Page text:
State: Dip in new COVID-19 cases likely due to ‘significant’ delay in testing results

Delays with mainland labs are resulting in lower daily case counts for Hawaii, officials say.

HONOLULU, Hawaii (HawaiiNewsNow) - The state saw a drop in new COVID-19 cases on Saturday, but Health Department officials say the dip was likely due to testing delays and not a decline in virus activity.

There were 87 new COVID-19 infections confirmed Saturday, all on Oahu.

That’s down from triple-digit gains from Wednesday through Friday.

In a news release Saturday, the state Health Department said while the one-day decline in cases is “encouraging,” it also represents a “significant lag in the testing results.” Tests sent to mainland labs, overwhelmed by the surge on the mainland, are taking five to seven days to process.

“This delay may make case numbers appear lower than actual disease activity,” the state said.

The testing delays are prompting calls for the state to bolster its capacity for processing test samples in the islands. They say getting results more quickly could help the state get the upper hand on the virus.

Dr. Scott Miscovich, who has organized large COVID-19 testing events, said tests for more at-risk and symptomatic patients are being processed locally. “They have to respond to emergencies first. They have to respond to the hospitals and intensive cares where we clearly know those are going up,” he said.

But asymptomatic and low-risk patients are more likely to have their tests sent to the mainland.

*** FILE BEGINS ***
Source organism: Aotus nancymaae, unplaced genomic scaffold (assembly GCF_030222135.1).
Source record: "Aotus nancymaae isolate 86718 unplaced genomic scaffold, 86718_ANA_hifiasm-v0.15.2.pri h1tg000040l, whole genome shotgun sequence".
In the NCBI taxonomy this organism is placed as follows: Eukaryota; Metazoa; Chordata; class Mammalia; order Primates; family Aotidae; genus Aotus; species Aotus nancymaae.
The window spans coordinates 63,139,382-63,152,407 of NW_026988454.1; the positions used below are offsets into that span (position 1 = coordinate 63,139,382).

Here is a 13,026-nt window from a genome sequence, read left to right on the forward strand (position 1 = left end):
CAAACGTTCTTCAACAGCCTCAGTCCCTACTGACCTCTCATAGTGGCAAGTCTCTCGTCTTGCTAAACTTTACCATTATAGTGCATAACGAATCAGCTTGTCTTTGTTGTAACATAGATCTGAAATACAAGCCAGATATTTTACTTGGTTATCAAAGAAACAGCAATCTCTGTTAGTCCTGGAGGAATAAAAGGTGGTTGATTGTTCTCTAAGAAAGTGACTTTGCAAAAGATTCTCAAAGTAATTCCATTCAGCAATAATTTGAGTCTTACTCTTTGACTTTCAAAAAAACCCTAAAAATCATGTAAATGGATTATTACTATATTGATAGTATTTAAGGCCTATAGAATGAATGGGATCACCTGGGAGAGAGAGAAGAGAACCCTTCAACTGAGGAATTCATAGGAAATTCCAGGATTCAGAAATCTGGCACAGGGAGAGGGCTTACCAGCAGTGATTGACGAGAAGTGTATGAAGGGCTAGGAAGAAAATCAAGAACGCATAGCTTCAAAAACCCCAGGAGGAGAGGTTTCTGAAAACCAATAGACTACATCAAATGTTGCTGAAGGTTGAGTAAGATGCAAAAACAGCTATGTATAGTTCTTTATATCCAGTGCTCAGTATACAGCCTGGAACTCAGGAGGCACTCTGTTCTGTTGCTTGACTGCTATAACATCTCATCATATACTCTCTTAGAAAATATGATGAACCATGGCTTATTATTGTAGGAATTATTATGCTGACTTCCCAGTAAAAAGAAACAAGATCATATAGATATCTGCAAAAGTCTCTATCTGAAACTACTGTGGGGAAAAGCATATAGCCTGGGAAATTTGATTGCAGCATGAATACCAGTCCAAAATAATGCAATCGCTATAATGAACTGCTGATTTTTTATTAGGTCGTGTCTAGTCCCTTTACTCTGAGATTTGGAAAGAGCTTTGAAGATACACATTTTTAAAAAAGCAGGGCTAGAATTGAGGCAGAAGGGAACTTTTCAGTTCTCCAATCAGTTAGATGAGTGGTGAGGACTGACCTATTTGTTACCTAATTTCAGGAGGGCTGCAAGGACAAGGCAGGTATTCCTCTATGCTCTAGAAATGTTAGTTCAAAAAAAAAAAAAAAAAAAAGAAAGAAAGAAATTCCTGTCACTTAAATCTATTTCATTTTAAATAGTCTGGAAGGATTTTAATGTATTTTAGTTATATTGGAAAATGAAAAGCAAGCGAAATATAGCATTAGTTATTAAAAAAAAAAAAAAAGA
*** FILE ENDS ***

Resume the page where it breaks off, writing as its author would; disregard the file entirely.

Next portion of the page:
Until there’s a positive result, the state can’t conduct contact tracing — the work of reaching out to close contacts of someone who is infected to tell them to isolate and get tested, too.

“How do you stop a disease unless you get those people in 12 hours — 24 at the most? Isolate them, take care of them,” Miscovich said.

Some efforts to increase Hawaii’s local testing capabilities have stalled.

The pooling method approved by the FDA last month isn’t yet being done in Hawaii. Pooling allows up to four samples to be run at once.

Miscovich says labs in Hawaii have been delayed over accuracy concerns.

State leaders say they hope to start pooling samples later this month. As urgent as the need is, they say it’s not something that can be set up overnight.

“People need to know, don’t rush this process. Do not rush it. This is something that you (don’t want to) shortcut because accuracy is more important than the time and speed,” Miscovich said.

To help ease the delay in processing tests, Maui Memorial Medical Center is awaiting the arrival of a new machine that can handle up to 2,000 more samples a day, according to Miscovich.

“Here’s my concern: We’re not testing enough,” Miscovich said.

“We’re still kind of limiting the testing to maybe those who’ve had close contact or coughing, and we need to broaden the testing out to find the asymptomatic positives.”

As testing remains selective, the message remains the same from health officials: Continue to practice social distancing and wear a mask. Miscovich said unless people take precautions the state could start seeing more than 200 new cases per day in less than two weeks.

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